With the weather starting to get warmer, on-the-ball high-school juniors will be going on college campus tours. Campus tours are an ideal opportunity for juniors to learn more about schools they might apply to, including facilities, course offerings, and campus services. In past posts, we have talked about the importance of asking the right questions on college campus tours. This week, we are shifting focus away from questions you ask others to zero in on the things you need to take note of yourself.
Choosing a college is a crucial decision that has a long-term impact on your future. It is a choice that should not be taken lightly and should be done after you have collected as much information as possible. However, while it is crucial to understand college stats, job placement rates, and course offerings, several things will be up to you to notice. This could very well make or break your decision to attend a particular college. Here are five things you need to take note of when visiting a college campus.
Yes, you have to apply to and be selected by a college. You are, in a sense auditioning yourself in the hopes that they choose you. However, you are also auditioning them. Never forget that a college must earn your time and money just as much as you need to secure your acceptance into that school. With tuition rates as high as they are, you have a right to know exactly what you are paying for.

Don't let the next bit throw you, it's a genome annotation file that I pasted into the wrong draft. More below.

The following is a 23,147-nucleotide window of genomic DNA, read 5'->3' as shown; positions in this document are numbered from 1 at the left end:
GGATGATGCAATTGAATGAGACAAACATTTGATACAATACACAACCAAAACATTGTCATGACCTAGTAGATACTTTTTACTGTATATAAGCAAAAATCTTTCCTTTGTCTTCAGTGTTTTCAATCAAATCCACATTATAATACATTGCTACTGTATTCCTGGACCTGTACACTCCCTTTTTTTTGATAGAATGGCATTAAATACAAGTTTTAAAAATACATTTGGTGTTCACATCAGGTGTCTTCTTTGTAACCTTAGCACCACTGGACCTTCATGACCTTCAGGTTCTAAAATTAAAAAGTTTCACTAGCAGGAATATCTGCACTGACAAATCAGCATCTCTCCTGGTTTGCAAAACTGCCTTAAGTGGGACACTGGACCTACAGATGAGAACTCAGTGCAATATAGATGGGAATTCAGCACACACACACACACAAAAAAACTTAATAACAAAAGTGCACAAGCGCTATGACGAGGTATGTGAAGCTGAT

When on a campus tour, attempt to see as many classrooms and lecture halls as possible. If your tour group skips a building, then go back and tour it on your own. Also, if you know what majors you are interested in, be sure to visit classrooms used by the departments you are targeting. When viewing all the rooms, take note of the type of technology they do or do not have, including smartboards. Do desks have enough space for a notebook or laptop? Are desks old and wobbly or new and solid? This is an indicator of whether or not the school invests in its facilities.
Dorm Room Size
Most college students are so excited about being on their own they don’t take the proper time to examine their new living quarters. The idea of having your own space away from your parents can be thrilling and overwhelming. This is why you need to ground yourself and understand what you are signing up for. Take a hard look dorms during your campus tour and make sure you can be comfortable in them.